Heart Disease in the United States
- Heart disease is the leading cause of death for men, women, and people of most racial and ethnic groups in the United States.
- One person dies every 36 seconds in the United States from cardiovascular disease.
- About 655,000 Americans die from heart disease each year—that’s 1 in every 4 deaths.
- Heart disease costs the United States about $219 billion each year from 2014 to 2015. This includes the cost of health care services, medicines, and lost productivity due to death.
Coronary Artery Disease
- Coronary heart disease is the most common type of heart disease, killing 365,914 people in 2017.
- About 18.2 million adults age 20 and older have CAD (about 6.7%).
- About 2 in 10 deaths from CAD happen in adults less than 65 years old.
- In the United States, someone has a heart attack every 40 seconds.
- Every year, about 805,000 Americans have a heart attack, of these,
- 605,000 are a first heart attack
- 200,000 happen to people who have already had a heart attack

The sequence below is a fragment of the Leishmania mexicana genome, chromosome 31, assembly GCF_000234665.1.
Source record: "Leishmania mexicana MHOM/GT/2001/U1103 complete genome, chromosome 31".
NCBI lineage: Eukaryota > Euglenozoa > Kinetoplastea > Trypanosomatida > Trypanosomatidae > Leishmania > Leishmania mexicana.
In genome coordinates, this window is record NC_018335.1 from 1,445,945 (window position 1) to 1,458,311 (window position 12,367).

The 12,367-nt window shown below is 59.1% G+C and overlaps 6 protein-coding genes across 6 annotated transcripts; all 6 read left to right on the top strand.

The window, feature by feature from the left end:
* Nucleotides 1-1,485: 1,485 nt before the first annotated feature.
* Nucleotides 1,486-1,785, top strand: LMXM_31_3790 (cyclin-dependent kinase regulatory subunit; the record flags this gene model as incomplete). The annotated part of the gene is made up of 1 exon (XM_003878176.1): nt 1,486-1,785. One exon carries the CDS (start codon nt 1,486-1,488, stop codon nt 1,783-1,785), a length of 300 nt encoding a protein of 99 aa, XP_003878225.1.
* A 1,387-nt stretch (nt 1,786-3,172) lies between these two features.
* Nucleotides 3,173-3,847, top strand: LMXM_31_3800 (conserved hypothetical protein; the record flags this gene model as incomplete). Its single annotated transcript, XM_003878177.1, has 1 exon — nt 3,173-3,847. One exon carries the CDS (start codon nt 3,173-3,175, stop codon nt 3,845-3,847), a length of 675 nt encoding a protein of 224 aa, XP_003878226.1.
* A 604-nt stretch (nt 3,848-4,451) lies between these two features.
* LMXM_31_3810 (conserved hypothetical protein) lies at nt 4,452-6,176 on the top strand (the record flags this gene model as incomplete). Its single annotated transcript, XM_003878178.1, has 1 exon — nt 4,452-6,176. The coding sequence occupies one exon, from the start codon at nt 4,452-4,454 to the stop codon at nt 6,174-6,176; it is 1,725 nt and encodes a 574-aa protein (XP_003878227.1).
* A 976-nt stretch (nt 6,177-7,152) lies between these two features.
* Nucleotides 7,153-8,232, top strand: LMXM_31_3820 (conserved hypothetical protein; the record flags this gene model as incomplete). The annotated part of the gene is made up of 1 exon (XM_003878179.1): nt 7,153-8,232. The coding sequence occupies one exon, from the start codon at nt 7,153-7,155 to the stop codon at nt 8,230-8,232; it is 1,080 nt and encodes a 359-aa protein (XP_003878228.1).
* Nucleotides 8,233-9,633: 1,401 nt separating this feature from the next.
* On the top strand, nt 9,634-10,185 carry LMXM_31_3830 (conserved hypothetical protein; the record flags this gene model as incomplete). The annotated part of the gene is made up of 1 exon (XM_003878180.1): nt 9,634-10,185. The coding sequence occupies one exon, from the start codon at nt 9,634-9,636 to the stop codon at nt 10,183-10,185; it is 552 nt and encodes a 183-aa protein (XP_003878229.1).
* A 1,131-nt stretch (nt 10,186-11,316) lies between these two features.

- About 1 in 5 heart attacks is silent—the damage is done, but the person is not aware of it.
Heart Disease Deaths Vary by Sex, Race, and Ethnicity
Heart disease is the leading cause of death for people of most racial and ethnic groups in the United States, including African American, American Indian, Alaska Native, Hispanic, and white men. For women from the Pacific Islands and Asian American, American Indian, Alaska Native, and Hispanic women, heart disease is second only to cancer.
Below are the percentages of all deaths caused by heart disease in 2015, listed by ethnicity, race, and sex.
Race of Ethnic Group % of Deaths Men, % Women, %
American Indian or Alaska Native 18.3 19.4 17.0
Asian American or Pacific Islander 21.4 22.9 19.9
Black (Non-Hispanic) 23.5 23.9 23.1
White (Non-Hispanic) 23.7 24.9 22.5
Hispanic 20.3 20.6 19.9
All 23.4 24.4 22.3
Americans at Risk for Heart Disease
As plaque builds up in the arteries of a person with heart disease, the inside of the arteries begins to narrow, which lessens or blocks the flow of blood. Plaque can also rupture (break open). When it does, a blood clot can form on the plaque, blocking the flow of blood.
High blood pressure, high blood cholesterol, and smoking are key risk factors for heart disease.
Several other medical conditions and lifestyle choices can also put people at a higher risk for heart disease, including:
- Overweight and obesity
- Unhealthy diet
- Physical inactivity
- Excessive alcohol use